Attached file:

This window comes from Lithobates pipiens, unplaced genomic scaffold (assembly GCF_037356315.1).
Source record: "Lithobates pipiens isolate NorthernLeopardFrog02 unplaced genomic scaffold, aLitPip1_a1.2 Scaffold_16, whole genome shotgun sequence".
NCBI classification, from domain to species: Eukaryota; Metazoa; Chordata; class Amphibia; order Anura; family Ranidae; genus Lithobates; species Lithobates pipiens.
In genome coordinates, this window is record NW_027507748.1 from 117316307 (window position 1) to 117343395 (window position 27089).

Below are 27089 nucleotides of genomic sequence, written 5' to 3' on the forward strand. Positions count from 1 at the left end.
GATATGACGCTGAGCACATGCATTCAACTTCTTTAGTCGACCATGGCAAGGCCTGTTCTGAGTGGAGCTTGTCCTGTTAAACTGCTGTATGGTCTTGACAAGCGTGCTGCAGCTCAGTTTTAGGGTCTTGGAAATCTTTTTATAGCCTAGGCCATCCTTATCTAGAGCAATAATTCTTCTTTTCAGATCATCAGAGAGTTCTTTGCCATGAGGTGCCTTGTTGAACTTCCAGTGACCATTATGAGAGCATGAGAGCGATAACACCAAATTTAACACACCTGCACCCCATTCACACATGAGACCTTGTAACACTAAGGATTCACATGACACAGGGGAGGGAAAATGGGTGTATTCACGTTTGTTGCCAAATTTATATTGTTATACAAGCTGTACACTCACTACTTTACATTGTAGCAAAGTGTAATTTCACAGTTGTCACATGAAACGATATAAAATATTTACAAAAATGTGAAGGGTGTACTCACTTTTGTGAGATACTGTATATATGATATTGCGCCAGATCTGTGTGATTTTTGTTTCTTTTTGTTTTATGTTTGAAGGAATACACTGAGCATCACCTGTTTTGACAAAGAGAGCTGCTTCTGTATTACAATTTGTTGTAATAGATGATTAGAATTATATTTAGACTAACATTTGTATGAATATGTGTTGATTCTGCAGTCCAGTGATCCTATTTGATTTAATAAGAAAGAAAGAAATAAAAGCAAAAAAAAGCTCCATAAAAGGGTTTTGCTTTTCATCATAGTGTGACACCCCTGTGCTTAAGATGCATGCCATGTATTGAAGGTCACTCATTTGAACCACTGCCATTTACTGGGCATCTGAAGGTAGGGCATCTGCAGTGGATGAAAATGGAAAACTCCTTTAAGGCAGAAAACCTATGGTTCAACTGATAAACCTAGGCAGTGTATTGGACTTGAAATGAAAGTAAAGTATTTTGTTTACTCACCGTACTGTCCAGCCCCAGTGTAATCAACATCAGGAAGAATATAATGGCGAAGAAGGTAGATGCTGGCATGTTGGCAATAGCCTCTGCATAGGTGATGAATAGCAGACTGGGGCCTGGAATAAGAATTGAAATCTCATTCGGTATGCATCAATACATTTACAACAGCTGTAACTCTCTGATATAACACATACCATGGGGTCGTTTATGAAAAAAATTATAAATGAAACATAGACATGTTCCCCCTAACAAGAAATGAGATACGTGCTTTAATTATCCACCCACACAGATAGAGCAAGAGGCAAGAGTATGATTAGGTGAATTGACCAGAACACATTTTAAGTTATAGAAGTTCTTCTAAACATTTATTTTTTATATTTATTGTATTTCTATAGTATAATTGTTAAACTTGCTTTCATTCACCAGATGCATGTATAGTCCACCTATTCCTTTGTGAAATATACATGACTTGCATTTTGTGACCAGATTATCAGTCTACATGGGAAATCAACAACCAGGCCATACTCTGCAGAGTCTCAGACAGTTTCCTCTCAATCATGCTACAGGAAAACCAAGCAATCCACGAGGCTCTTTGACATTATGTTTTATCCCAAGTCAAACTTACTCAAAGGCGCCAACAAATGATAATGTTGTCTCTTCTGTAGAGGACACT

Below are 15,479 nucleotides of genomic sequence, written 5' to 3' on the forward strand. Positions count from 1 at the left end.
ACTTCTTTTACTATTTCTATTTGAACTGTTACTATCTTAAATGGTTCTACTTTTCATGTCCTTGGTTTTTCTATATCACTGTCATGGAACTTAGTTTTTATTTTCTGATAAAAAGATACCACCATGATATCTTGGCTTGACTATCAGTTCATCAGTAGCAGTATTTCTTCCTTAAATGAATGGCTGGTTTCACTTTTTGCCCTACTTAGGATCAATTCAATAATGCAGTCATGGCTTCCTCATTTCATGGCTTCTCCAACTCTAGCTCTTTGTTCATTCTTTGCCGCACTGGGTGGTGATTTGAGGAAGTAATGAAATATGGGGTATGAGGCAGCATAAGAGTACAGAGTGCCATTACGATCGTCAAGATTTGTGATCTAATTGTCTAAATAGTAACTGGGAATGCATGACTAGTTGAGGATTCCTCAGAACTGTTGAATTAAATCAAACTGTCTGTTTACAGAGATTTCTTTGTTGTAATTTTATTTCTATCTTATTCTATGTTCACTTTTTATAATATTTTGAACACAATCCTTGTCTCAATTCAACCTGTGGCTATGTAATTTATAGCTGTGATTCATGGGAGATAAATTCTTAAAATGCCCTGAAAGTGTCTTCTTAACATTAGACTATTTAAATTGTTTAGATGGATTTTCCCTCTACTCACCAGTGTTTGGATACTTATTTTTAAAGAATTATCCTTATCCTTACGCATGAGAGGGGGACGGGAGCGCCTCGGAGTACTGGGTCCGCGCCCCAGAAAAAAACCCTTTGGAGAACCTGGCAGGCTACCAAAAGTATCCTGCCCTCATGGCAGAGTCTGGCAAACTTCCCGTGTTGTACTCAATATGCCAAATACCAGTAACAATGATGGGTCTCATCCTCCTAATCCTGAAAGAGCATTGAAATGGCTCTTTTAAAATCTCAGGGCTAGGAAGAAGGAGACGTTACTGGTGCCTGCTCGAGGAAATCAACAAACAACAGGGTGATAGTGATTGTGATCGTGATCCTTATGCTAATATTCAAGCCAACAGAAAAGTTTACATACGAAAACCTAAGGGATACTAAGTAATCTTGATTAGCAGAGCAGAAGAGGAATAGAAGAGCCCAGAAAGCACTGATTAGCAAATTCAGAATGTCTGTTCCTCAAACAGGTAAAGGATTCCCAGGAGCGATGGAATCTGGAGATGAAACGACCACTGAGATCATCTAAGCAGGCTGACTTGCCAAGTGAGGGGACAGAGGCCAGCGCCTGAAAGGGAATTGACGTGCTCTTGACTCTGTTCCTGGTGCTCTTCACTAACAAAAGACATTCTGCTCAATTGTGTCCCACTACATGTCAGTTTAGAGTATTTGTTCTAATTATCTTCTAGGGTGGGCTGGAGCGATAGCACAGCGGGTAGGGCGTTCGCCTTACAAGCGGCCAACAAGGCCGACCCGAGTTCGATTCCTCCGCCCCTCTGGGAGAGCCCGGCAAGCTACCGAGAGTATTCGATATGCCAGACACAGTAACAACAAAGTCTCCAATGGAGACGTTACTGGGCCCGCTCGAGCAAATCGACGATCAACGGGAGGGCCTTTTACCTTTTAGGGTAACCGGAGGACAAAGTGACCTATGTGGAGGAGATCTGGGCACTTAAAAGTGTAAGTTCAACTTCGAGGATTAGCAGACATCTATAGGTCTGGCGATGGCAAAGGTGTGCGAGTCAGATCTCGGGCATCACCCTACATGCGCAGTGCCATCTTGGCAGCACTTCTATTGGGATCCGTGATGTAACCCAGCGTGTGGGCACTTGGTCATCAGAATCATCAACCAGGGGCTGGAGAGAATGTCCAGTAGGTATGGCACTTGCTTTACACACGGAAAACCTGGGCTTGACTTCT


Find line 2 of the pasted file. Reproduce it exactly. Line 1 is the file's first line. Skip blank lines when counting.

Source record: "Lithobates pipiens isolate NorthernLeopardFrog02 unplaced genomic scaffold, aLitPip1_a1.2 Scaffold_16, whole genome shotgun sequence".